The Federal Communications Commission (FCC) is no longer sure just how to define a multichannel video programming distributor (MVPD), and its final decision on the matter could have major implications for Internet-based video services.
On Friday, the FCC announced a request for public comment on how to interpret the definition of an MVPD. The request follows a petition by faith-based video provider Sky Angel, which issued a complaint against Discovery Communications (Nasdaq: DISCA) back in March of 2010. Discovery had terminated its retransmission agreement with Sky Angel, and the video provider wanted the FCC to intercede on its behalf in the licensing dispute. The FCC wasn't willing to do so at the time because it couldn't verify Sky Angel's status as an MVPD deserving of certain program access considerations. However, it left open the door to re-evaluating Sky Angel's position in the future, and now the FCC is ready to examine Sky Angel's case further.
The primary question up for debate is whether an MVPD has to provide the means of transmission for video programming, or whether it can make a bundle of programming available without also selling access to the distribution network. Sky Angel falls squarely in the latter category, offering all of its programming over the Internet. However, it's not the only entity that could be impacted by the FCC's decision on the matter.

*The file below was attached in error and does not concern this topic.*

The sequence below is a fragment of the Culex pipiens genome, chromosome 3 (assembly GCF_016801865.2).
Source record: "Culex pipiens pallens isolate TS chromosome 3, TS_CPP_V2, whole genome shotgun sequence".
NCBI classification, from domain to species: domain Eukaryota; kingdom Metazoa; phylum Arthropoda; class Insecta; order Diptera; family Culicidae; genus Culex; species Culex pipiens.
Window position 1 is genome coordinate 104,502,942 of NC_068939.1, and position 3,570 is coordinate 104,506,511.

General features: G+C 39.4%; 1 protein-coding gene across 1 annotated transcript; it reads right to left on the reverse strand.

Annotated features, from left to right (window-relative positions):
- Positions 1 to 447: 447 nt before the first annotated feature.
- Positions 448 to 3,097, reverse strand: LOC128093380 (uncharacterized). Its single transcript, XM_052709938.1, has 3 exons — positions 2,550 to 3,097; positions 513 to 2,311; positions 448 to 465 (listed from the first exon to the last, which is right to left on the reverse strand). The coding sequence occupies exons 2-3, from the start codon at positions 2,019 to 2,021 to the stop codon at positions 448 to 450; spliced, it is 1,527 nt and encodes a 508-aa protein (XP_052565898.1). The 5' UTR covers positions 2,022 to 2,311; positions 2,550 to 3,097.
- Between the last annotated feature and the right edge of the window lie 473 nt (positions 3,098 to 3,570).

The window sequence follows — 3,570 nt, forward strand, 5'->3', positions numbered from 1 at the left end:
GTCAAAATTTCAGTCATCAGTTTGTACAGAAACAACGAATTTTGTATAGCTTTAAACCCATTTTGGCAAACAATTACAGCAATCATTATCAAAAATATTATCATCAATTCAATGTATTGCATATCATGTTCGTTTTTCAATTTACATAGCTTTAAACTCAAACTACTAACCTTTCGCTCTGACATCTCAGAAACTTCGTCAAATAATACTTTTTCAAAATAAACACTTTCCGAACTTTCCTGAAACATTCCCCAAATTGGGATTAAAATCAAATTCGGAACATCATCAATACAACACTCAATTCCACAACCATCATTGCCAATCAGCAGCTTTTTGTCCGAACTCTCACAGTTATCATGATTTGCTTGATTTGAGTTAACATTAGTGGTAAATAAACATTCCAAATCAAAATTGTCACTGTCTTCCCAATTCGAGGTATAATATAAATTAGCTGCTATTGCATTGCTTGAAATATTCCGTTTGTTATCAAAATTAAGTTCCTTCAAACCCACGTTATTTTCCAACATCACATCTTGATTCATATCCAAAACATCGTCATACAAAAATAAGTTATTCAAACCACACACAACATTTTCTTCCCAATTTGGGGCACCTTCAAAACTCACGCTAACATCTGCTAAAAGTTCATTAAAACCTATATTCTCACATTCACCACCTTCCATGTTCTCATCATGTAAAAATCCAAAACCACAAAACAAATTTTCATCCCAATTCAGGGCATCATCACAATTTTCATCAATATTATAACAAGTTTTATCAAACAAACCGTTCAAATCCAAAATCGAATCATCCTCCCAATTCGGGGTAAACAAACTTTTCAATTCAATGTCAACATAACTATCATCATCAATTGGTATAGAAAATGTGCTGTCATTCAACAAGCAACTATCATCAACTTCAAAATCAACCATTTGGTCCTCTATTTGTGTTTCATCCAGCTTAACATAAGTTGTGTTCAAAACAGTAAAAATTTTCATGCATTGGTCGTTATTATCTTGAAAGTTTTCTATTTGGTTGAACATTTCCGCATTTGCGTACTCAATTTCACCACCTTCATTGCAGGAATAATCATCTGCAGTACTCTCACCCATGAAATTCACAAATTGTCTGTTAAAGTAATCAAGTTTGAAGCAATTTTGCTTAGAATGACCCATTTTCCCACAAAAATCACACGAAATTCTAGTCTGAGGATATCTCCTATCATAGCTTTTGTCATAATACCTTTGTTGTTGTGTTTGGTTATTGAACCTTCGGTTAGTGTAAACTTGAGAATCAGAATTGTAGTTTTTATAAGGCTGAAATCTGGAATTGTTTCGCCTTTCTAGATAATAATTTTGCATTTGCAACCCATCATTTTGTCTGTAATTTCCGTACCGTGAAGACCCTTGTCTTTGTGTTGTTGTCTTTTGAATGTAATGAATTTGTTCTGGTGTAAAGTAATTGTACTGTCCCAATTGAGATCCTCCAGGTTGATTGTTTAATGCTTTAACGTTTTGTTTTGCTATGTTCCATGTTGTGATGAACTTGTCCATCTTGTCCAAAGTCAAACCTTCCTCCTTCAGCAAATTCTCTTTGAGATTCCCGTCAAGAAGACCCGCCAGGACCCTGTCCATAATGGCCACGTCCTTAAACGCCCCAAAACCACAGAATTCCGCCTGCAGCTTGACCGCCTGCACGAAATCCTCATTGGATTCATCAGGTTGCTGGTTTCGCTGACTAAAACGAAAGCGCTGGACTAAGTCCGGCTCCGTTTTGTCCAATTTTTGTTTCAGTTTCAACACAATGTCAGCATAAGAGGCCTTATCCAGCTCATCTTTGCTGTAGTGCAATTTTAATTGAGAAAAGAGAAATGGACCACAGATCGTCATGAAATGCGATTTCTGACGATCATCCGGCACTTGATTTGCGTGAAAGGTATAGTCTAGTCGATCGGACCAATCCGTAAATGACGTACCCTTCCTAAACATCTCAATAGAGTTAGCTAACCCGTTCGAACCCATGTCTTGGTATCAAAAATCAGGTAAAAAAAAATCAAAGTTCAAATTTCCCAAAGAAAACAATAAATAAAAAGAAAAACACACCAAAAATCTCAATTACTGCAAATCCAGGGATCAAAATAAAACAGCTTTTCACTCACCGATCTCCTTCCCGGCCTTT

Several other service providers also provide video programming over the Internet, with Netflix (Nasdaq: NFLX) and Hulu among the most popular. If they are ultimately classified as MVPDs, they will be subject to both specific rights and requirements under the law. For example, MVPDs are allowed "to seek relief under the program access rules and the retransmission consent rules," much as Sky Angel has done. On the other hand, MPVDs are also obligated to abide by regulations such as the requirement to negotiate retransmission agreements in good faith, or provide close captioning services.
Netflix and Hulu might be ruled out of the MVPD category on other grounds, such as the fact that they provide different types of programming bundles from traditional cable operators. However, the line is a difficult one to draw. And what about Aereo, which delivers broadcast content, but also adds its own antenna arrays to the mix? Does that mechanism constitute a transmission path?
The FCC is asking for public comments by April 30, with reply comments due by May 30. In addition to interpretations of the term MVPD, the FCC is also asking for comment on how to interpret the term channel as it is used in the MVPD definition. A channel is described as follows:
"A 'channel' is defined as 'a portion of the electromagnetic frequency spectrum which is used in a cable system and which is capable of delivering a television channel (as television channel is defined by the Commission by regulation).' The Commission's regulations define a 'television channel' as 'a band of frequencies 6 MHz wide in the television broadcast band and designated either by number or by the extreme lower and upper frequencies.' The Commission's regulations also define a 'cable television channel' as a 'signaling path provided by a cable television system.' The Act defines 'video programming' as 'programming provided by, or generally considered comparable to programming provided by, a television broadcast station.'"
- download the FCC request for comment
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